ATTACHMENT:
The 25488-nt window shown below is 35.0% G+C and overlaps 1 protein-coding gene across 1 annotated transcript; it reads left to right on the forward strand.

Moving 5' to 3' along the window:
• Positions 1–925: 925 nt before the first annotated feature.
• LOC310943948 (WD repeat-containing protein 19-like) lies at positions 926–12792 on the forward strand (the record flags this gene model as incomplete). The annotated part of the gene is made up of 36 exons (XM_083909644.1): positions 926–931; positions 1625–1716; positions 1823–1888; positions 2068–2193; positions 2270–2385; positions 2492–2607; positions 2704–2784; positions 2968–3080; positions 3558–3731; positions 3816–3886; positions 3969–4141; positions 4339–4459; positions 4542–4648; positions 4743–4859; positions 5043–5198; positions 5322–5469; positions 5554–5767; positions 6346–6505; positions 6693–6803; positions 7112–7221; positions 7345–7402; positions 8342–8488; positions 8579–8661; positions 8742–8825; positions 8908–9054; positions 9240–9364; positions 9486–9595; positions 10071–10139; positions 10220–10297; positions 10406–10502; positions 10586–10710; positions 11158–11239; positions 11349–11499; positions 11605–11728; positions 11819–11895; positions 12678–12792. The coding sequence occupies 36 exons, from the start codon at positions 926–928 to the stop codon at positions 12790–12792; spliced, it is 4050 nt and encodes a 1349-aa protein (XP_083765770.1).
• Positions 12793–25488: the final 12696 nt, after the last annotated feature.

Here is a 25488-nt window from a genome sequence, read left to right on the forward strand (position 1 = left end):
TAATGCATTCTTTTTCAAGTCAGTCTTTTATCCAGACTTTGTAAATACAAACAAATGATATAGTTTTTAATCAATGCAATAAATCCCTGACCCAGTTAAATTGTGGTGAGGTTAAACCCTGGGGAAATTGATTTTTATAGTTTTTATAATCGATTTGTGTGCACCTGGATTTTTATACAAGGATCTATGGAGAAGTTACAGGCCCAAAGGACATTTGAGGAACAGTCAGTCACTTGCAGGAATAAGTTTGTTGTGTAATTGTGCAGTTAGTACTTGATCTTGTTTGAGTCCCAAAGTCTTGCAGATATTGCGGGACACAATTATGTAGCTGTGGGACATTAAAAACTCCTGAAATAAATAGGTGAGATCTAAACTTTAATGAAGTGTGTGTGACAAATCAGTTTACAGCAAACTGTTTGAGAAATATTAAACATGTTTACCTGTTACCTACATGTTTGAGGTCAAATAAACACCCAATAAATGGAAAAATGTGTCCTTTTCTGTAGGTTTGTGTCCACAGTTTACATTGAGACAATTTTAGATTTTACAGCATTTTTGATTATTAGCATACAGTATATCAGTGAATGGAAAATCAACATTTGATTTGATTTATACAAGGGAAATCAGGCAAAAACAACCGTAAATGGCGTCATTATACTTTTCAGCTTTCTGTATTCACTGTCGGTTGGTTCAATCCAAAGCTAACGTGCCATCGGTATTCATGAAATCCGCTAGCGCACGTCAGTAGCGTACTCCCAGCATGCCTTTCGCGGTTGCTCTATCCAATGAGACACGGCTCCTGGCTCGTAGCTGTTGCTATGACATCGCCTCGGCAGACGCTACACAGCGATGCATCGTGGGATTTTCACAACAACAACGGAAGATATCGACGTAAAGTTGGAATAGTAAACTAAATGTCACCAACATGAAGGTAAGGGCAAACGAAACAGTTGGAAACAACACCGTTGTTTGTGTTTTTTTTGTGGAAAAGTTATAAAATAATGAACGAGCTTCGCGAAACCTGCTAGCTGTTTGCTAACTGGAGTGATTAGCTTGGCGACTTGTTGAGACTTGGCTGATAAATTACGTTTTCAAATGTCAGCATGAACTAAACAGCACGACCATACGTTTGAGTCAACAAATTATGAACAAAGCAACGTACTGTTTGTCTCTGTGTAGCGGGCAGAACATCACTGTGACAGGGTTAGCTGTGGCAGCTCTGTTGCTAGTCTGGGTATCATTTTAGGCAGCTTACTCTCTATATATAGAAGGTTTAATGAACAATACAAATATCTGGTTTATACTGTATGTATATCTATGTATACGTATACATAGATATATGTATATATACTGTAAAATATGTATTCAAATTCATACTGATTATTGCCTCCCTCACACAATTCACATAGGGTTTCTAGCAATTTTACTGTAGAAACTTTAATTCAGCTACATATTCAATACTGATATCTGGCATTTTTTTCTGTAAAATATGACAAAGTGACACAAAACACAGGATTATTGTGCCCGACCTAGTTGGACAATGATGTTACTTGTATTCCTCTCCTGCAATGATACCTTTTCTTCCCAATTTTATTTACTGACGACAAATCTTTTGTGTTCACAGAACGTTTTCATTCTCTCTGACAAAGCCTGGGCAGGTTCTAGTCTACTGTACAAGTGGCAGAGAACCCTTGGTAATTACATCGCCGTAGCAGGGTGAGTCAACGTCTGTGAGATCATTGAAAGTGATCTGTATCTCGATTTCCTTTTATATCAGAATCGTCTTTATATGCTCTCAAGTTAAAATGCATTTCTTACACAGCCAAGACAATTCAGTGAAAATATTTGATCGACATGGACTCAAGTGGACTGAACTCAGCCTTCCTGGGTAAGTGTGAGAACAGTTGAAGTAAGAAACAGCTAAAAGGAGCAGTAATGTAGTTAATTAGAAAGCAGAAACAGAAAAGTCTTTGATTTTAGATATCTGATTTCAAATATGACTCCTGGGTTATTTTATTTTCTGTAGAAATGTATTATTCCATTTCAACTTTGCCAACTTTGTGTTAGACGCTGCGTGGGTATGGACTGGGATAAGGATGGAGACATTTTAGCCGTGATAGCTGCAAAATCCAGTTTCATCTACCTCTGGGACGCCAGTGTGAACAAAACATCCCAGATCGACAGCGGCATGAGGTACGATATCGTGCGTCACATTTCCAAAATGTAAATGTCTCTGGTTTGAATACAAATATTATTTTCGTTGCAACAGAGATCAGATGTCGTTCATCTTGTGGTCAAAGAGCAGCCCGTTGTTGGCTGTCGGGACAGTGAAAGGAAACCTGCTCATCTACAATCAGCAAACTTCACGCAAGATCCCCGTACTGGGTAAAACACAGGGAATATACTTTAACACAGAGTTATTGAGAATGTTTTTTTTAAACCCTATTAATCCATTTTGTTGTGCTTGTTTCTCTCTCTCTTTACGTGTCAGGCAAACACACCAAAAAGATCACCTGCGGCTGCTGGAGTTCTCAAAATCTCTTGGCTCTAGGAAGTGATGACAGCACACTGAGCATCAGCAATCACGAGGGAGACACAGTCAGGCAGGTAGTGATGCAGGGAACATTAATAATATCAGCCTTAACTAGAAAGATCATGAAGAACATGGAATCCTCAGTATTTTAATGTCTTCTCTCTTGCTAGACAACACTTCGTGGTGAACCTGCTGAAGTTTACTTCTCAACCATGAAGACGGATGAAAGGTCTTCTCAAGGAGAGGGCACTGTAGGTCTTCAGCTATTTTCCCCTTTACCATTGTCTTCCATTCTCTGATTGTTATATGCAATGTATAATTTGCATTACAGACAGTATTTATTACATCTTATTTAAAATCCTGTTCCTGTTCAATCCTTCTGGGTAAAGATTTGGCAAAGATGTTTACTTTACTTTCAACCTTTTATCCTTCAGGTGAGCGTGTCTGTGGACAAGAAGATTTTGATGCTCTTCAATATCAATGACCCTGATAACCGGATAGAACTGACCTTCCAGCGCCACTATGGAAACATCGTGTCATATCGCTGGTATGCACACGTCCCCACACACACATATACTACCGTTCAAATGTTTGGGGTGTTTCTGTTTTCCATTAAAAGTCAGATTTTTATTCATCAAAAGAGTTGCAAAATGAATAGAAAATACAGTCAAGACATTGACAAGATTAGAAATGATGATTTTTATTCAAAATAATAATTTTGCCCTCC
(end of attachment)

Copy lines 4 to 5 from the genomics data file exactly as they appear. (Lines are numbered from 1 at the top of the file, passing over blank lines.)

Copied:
• LOC310943948 (WD repeat-containing protein 19-like) lies at positions 926–12792 on the forward strand (the record flags this gene model as incomplete). The annotated part of the gene is made up of 36 exons (XM_083909644.1): positions 926–931; positions 1625–1716; positions 1823–1888; positions 2068–2193; positions 2270–2385; positions 2492–2607; positions 2704–2784; positions 2968–3080; positions 3558–3731; positions 3816–3886; positions 3969–4141; positions 4339–4459; positions 4542–4648; positions 4743–4859; positions 5043–5198; positions 5322–5469; positions 5554–5767; positions 6346–6505; positions 6693–6803; positions 7112–7221; positions 7345–7402; positions 8342–8488; positions 8579–8661; positions 8742–8825; positions 8908–9054; positions 9240–9364; positions 9486–9595; positions 10071–10139; positions 10220–10297; positions 10406–10502; positions 10586–10710; positions 11158–11239; positions 11349–11499; positions 11605–11728; positions 11819–11895; positions 12678–12792. The coding sequence occupies 36 exons, from the start codon at positions 926–928 to the stop codon at positions 12790–12792; spliced, it is 4050 nt and encodes a 1349-aa protein (XP_083765770.1).
• Positions 12793–25488: the final 12696 nt, after the last annotated feature.